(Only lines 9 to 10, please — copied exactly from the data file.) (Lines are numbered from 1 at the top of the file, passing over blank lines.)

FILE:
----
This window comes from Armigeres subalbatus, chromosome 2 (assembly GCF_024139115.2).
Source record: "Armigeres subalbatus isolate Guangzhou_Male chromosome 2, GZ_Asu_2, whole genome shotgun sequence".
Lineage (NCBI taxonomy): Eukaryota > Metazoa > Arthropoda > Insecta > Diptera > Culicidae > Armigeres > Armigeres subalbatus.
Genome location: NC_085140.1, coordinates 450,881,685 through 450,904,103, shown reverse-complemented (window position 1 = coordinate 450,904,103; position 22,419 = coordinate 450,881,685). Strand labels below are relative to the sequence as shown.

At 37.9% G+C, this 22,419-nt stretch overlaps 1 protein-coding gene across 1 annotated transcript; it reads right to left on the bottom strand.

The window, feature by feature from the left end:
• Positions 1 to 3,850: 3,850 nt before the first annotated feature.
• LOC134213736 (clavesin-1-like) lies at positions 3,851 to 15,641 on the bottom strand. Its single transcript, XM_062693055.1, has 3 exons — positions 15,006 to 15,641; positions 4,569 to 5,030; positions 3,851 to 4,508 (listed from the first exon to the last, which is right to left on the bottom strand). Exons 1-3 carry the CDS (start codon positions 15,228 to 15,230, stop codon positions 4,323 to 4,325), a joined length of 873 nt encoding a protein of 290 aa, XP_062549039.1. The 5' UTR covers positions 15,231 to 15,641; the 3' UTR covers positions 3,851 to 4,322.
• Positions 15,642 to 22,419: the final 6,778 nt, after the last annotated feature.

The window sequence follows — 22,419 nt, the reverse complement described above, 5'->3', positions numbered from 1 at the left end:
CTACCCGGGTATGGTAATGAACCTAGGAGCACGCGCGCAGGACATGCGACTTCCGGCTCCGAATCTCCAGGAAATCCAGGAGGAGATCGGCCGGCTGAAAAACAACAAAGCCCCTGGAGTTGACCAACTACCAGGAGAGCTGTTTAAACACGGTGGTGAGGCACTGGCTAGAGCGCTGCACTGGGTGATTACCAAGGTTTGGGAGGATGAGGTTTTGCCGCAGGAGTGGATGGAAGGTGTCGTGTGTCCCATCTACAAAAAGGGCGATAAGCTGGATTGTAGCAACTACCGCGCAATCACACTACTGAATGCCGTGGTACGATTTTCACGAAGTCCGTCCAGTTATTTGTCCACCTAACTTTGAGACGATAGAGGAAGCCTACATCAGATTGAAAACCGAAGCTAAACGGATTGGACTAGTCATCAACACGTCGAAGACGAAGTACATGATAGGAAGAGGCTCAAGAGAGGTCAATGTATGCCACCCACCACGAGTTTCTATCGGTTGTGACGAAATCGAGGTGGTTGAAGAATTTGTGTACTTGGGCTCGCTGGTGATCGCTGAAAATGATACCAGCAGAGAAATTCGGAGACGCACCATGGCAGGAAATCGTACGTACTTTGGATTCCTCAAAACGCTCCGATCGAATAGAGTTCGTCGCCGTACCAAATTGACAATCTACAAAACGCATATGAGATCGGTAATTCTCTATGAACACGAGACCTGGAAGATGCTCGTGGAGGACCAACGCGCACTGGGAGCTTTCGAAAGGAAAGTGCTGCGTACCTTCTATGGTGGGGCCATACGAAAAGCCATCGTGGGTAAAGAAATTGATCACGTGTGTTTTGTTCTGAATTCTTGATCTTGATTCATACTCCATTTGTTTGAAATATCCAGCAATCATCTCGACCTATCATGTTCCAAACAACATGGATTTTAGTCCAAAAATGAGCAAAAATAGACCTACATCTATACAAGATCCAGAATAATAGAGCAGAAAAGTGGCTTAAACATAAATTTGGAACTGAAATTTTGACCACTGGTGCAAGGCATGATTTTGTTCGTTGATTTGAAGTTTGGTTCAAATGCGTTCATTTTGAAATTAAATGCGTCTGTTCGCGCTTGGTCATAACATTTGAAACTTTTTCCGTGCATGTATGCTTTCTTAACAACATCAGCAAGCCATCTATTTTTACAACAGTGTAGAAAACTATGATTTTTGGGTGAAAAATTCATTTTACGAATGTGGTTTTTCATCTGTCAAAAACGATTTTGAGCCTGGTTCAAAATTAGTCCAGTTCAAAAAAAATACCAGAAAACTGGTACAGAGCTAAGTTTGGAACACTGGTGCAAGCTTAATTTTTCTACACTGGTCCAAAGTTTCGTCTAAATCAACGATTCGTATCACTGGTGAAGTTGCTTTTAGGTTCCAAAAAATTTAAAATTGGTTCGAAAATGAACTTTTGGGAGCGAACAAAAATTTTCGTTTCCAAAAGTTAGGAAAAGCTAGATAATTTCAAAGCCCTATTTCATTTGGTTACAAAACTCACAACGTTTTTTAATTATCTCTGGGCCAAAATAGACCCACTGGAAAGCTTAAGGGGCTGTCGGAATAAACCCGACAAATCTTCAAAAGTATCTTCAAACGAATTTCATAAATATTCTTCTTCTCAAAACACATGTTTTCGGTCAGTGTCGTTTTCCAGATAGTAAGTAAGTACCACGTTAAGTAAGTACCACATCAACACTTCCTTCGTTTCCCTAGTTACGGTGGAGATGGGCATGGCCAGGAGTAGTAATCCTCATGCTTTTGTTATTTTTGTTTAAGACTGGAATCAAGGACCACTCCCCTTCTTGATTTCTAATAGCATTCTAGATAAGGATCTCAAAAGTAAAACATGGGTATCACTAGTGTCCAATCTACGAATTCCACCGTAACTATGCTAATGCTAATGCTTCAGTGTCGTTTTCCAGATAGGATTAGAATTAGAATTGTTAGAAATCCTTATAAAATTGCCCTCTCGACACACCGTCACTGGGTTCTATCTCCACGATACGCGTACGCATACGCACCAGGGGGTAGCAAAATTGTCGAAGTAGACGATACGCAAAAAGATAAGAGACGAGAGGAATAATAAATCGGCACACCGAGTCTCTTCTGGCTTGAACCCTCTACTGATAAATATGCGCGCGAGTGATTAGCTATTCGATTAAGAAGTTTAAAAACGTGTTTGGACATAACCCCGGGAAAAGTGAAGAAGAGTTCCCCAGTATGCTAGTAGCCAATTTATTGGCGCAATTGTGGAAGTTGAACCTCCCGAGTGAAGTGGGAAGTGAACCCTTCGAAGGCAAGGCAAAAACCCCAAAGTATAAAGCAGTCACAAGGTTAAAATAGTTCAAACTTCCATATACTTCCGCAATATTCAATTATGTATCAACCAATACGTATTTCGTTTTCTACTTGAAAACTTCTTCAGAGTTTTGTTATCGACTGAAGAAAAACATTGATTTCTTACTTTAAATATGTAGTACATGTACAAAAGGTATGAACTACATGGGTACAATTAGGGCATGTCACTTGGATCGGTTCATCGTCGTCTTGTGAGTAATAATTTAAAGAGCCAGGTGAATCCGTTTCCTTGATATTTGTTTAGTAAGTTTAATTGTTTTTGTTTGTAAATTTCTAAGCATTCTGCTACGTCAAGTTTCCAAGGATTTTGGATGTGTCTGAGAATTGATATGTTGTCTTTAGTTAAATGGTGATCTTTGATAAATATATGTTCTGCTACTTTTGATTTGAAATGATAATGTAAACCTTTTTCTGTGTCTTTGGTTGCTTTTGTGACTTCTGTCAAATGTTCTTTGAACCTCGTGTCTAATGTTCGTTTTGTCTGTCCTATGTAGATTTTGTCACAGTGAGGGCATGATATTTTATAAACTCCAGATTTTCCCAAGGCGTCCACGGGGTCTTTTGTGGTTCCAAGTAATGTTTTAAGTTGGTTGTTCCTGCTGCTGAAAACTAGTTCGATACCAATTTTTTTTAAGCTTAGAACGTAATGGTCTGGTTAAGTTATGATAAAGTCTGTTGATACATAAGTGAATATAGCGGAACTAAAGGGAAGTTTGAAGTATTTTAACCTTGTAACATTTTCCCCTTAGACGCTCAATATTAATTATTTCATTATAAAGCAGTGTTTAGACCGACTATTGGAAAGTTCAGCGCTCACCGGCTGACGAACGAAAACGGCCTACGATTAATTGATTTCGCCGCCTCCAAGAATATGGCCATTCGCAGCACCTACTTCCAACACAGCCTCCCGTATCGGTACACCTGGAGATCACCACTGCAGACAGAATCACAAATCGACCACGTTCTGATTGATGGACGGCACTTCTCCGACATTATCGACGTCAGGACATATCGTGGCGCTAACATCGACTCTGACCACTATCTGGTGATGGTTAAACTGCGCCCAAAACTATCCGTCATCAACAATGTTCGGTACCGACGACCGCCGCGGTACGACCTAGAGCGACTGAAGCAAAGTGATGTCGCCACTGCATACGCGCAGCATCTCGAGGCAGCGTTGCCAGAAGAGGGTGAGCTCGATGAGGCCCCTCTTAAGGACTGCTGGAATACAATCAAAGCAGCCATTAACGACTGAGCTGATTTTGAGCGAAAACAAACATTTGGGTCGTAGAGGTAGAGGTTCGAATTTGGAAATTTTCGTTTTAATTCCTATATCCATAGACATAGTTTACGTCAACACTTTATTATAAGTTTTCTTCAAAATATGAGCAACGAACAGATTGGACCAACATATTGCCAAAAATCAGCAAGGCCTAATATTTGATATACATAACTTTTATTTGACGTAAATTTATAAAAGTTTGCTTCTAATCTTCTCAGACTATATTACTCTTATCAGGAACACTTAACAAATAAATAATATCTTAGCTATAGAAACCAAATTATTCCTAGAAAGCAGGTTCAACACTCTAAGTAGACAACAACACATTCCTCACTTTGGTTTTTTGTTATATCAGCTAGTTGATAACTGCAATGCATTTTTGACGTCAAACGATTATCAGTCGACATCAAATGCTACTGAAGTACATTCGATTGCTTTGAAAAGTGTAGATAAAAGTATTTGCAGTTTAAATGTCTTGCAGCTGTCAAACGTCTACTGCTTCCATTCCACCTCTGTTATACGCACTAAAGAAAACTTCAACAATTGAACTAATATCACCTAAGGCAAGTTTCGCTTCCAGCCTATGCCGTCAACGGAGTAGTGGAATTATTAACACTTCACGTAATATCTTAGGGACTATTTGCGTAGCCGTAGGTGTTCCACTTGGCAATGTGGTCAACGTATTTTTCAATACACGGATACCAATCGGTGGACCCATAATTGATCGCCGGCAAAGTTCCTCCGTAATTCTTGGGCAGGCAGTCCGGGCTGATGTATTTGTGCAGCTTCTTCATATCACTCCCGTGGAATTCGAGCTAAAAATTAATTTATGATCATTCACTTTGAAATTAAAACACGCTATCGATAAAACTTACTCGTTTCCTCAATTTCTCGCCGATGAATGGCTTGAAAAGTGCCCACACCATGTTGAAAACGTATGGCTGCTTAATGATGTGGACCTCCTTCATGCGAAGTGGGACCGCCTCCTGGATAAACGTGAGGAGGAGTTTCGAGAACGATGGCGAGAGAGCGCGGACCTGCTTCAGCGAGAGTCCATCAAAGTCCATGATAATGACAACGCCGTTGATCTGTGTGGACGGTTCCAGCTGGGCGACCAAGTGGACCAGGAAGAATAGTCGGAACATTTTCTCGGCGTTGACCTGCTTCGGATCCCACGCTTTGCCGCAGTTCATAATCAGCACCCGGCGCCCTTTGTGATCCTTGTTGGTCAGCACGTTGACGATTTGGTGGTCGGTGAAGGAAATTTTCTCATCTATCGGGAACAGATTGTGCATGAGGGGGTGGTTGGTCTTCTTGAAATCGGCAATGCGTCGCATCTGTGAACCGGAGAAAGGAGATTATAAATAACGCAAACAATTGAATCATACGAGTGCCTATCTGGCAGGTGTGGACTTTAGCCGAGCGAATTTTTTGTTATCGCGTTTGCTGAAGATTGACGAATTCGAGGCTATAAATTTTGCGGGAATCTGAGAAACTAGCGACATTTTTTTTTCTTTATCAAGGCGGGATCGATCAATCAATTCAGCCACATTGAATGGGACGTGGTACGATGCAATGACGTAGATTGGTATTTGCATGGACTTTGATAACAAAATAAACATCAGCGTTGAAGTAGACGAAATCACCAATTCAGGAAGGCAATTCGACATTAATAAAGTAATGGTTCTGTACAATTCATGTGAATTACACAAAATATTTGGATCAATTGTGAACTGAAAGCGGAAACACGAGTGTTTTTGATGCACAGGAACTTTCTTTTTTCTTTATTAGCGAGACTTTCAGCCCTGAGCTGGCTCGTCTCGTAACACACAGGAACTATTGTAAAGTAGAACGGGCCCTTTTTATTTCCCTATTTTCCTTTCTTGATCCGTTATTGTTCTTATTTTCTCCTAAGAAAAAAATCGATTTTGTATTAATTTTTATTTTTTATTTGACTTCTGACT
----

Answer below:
• Positions 15,642 to 22,419: the final 6,778 nt, after the last annotated feature.

The window sequence follows — 22,419 nt, the reverse complement described above, 5'->3', positions numbered from 1 at the left end: